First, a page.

16 Athletes Who Hate Their Former Teams

Nick DimengoFeatured ColumnistMarch 14, 2014

16 Athletes Who Hate Their Former Teams

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    MIKE MCCARN/Associated Press

    Someone once said that breaking up is hard to do, and for anyone who has ever had to live through one, they can certainly agree.

    As difficult as it might be for you or I to bid farewell to an ex who we dated for awhile, just imagine the emotions of an athlete when they feel disrespected by a team that doesn't want them back, either trading the player away or refusing to sign them.

    Sure, athletes have a lot of pull these days. But when they get caught off guard by an organization, they use it as fuel to prove to that team just how much they'll regret getting rid of them—and these are some of the players who have the most hate for their former teams.

Tiki Barber

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    Kathy Willens/Associated Press

    Former Team: New York Giants

    Future: Retirement

    One has to feel for former New York Giants running back Tiki Barber.

    Not only did the guy pour his sweat, blood and soul into the franchise for 10 years, finishing as the all-time leading rusher in club history, but he was just one season too early on calling it quits from the league, as the team won a Super Bowl the year after he hung it up.

    Maybe that bitterness is what led Barber to lash out on his former mates, particularly attacking quarterback Eli Manning?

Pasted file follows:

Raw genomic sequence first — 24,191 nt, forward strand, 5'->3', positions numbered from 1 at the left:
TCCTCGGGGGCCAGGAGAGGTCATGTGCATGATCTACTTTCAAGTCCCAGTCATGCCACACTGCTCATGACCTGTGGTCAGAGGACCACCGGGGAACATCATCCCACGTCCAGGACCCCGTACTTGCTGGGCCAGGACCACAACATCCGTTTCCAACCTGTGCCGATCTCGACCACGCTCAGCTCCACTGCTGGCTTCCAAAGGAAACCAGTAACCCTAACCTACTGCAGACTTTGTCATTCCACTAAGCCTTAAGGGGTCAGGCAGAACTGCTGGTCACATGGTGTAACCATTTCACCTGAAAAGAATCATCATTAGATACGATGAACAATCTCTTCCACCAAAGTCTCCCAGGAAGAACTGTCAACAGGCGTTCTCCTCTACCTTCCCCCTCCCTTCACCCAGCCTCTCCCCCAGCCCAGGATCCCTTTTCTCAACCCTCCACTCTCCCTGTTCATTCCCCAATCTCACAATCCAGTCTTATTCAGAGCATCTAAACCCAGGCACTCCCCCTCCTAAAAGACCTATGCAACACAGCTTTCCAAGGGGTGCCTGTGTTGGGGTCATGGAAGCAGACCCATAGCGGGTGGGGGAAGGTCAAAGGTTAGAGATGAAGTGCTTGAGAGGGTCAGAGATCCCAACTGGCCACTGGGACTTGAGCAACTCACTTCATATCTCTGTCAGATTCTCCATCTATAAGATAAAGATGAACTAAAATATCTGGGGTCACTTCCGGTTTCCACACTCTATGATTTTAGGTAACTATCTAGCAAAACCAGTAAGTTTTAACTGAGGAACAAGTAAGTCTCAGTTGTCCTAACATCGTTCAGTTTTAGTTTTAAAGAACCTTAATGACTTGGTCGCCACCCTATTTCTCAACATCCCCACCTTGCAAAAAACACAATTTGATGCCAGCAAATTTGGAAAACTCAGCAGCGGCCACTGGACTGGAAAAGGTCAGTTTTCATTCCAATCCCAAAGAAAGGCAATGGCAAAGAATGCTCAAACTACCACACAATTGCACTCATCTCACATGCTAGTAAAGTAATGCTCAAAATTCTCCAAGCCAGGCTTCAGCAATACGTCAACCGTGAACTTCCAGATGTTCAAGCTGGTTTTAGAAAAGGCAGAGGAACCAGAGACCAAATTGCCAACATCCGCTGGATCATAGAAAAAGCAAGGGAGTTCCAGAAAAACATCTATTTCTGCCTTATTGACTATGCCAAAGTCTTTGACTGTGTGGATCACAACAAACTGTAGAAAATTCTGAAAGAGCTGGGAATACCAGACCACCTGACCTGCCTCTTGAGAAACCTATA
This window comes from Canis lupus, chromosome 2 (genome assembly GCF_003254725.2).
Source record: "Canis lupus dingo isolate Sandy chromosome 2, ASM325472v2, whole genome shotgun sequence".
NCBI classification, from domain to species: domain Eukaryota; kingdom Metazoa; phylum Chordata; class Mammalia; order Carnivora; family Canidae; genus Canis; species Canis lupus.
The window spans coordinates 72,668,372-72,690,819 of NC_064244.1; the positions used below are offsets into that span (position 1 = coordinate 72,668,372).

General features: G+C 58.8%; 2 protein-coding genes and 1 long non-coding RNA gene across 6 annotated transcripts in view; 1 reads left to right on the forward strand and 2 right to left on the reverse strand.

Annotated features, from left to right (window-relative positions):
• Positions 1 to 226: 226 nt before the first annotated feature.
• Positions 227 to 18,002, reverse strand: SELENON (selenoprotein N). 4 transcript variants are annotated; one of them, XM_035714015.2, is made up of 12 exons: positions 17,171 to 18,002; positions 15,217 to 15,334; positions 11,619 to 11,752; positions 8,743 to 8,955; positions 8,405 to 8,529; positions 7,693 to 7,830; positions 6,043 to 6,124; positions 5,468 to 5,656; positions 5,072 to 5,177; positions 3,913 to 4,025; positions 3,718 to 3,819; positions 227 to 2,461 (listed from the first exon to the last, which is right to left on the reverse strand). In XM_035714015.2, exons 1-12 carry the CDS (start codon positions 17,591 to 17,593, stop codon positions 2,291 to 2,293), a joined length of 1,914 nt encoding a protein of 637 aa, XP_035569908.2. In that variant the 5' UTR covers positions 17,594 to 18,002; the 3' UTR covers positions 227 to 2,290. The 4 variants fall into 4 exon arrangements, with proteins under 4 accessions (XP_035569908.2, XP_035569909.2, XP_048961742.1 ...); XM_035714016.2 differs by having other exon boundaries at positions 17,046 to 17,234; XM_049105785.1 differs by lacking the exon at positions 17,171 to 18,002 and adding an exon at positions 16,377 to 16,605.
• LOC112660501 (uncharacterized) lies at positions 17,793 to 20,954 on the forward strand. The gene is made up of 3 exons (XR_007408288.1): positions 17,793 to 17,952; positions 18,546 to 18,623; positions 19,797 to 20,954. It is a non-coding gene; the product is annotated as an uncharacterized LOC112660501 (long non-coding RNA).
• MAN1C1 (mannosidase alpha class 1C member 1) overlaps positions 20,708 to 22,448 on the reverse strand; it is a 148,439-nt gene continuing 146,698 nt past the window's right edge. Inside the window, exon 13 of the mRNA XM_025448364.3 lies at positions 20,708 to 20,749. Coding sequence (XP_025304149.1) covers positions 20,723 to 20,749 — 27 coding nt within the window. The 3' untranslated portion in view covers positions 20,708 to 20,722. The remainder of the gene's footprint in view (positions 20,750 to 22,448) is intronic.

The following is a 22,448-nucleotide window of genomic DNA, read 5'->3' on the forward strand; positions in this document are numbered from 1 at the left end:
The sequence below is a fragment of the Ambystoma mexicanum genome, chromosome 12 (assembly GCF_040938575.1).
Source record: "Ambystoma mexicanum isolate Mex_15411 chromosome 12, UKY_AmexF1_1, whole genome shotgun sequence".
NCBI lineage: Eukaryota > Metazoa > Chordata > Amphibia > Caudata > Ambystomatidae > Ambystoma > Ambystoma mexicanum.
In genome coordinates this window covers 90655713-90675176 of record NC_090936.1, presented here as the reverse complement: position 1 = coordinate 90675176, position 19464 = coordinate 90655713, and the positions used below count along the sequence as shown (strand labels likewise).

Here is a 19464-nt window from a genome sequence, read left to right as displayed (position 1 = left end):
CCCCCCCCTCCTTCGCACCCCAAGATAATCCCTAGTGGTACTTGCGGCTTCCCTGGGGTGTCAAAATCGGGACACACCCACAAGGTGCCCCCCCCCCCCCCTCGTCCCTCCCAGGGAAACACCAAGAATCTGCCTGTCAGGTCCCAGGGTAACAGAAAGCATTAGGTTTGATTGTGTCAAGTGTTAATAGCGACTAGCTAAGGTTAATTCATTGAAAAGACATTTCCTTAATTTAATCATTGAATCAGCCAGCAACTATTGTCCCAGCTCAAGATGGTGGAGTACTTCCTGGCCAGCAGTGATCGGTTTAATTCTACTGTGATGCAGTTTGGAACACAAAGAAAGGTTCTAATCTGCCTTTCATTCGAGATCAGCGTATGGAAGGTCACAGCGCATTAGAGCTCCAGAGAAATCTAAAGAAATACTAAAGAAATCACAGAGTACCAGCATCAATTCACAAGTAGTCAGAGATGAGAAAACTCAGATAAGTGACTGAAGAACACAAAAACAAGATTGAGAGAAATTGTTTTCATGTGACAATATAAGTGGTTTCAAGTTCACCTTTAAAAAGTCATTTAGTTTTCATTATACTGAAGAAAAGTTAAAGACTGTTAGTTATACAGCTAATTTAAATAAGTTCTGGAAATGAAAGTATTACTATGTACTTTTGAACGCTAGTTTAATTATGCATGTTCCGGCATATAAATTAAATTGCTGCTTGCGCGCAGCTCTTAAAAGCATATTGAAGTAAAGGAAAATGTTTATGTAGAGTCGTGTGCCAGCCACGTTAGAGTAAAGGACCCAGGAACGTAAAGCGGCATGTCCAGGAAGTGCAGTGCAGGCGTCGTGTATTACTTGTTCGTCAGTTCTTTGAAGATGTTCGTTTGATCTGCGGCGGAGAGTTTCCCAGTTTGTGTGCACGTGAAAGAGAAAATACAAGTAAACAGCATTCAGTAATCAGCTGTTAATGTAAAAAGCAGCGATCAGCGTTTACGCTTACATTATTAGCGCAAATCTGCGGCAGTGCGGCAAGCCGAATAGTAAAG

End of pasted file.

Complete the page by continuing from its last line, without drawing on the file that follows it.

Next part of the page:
Who knows the real reason, but even after briefly flirting with a comeback, the team wasn't about to give the guy a chance.

Eric Lindros

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    Matt Rourke/Associated Press

    Former Team: Philadelphia Flyers

    Future Team: New York Rangers

    I know that former All-Star and one-time Hart Trophy winner Eric Lindros played in the Philadelphia Flyers alumni game a few years back, but don't be fooled, because this guy had quite the breakup from the organization.

    After suffering through a number of injuries with Philly during the 2000 season, Lindros—and his parents—became involved in a feud with then-Flyers GM Bobby Clarke, who traded Big E to the New York Rangers in 2001 after allegations of the team trying to force the player to play without medical clearance.

    Of course, things were patched up after over a decade of silence between the two at the alumni game, but that doesn't discount the hard feelings preceding the event.

James Harden

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    Sue Ogrocki/Associated Press

    Former Team: Oklahoma City Thunder

    Future Team: Houston Rockets